To illustrate this point further, Buckley likes to use the analogy of a compass. He says that “if you are a degree off, with each foot you go, you’re just going to keep going off and getting away from the axe, and you’re going to be far off by the time you think you should be there.” This is such a great analogy because it puts things in perspective about how important it is to know and prioritize the mission. If you are not acutely aware of your compass and where it needs to be pointing, then a tiny misstep might go unnoticed. Next thing you know, you are far off from where you wanted to go. And this is not just about you as a leader. Buckley also says that “if you start seeing someone isolating themselves, you don’t know where they are and what they’re doing and what could be happening, what could be manifesting in their mind,” then you’ll start to see more and more conflict because constant communication is not happening.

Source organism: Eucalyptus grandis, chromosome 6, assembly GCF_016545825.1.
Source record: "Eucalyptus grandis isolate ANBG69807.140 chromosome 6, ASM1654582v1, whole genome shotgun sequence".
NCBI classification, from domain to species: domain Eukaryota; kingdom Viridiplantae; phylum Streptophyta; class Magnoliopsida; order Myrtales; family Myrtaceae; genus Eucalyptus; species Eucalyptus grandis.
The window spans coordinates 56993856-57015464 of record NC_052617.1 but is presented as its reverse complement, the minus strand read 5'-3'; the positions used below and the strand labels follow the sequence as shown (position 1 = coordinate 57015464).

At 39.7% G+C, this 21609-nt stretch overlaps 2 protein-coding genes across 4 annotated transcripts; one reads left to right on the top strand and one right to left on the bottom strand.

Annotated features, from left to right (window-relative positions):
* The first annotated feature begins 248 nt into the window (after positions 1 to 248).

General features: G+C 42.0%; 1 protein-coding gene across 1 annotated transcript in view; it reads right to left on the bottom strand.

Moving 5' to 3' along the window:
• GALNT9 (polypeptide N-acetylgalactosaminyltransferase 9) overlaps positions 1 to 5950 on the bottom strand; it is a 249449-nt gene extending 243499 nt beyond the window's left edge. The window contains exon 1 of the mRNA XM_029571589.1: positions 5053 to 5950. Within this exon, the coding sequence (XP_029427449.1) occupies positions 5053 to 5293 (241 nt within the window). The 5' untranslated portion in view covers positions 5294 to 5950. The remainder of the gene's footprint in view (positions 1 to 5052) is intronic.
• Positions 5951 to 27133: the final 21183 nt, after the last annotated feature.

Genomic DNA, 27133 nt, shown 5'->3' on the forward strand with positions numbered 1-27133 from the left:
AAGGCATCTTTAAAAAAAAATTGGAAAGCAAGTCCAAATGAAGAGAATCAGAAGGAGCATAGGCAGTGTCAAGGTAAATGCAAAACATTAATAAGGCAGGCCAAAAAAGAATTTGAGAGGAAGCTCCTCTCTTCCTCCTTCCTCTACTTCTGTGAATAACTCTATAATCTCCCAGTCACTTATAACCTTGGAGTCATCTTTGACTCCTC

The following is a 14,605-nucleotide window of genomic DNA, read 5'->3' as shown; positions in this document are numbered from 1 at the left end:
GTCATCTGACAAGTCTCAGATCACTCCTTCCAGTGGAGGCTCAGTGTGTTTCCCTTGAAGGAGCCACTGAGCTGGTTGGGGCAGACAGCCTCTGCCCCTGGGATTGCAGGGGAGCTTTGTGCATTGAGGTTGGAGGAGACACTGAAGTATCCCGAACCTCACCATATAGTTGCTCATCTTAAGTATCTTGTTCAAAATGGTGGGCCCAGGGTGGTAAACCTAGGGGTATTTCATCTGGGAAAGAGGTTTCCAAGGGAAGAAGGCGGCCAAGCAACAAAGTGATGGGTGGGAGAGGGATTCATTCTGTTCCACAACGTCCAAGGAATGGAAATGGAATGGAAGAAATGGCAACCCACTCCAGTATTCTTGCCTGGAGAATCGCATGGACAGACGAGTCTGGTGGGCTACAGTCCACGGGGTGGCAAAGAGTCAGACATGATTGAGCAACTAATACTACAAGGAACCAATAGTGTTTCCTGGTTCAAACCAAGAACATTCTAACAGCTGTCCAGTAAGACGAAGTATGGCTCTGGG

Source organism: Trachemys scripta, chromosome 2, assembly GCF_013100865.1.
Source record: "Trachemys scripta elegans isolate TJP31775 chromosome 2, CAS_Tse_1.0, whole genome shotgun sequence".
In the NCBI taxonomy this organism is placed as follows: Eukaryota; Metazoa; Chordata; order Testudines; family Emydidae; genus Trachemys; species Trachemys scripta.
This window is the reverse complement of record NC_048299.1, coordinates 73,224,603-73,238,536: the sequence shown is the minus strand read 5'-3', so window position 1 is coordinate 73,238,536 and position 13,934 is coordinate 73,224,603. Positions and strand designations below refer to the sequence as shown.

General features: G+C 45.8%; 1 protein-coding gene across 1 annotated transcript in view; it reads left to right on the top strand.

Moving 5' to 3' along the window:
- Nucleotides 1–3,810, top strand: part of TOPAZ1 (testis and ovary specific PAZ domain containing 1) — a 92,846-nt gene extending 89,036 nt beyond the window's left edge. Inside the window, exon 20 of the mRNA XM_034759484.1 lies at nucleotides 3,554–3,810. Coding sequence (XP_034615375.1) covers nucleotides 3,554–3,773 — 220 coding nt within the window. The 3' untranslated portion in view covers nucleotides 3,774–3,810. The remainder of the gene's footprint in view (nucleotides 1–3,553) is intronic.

With all that being said, you must still be a humble leader willing to admit when you are wrong. As the leader, you are not immune to being perfect and without fault in conflict. To demonstrate this point, Buckley told us a story from early on in his career when he wasn’t in the highest leadership position. His company leader was walking them through a plan, and Buckley believed it was taking them through a bad area because one platoon got ambushed there and another had their Humvee flipped. Buckley let the company leader know he thought this was a bad idea, and things got heated, with the company leader even throwing a marker at his feet. But, taking his advice, they all stopped and took a break for five minutes. Eventually, they resolved the conflict because the company leader was humble enough to acknowledge that Buckley was correct. This event had a lasting impact on Buckley. He stated that as a leader, you must “be humble enough to take input from people underneath you because they might see things you haven’t seen or experienced things you haven’t experienced.” He describes it as a two-way street because as a subordinate, if “you feel something is not right, and you want to go out there as an overall help to the team, you need to speak your mind.” Once again, the theme of humility is ever-present. This story further proves that humility is such an important trait for leaders to have.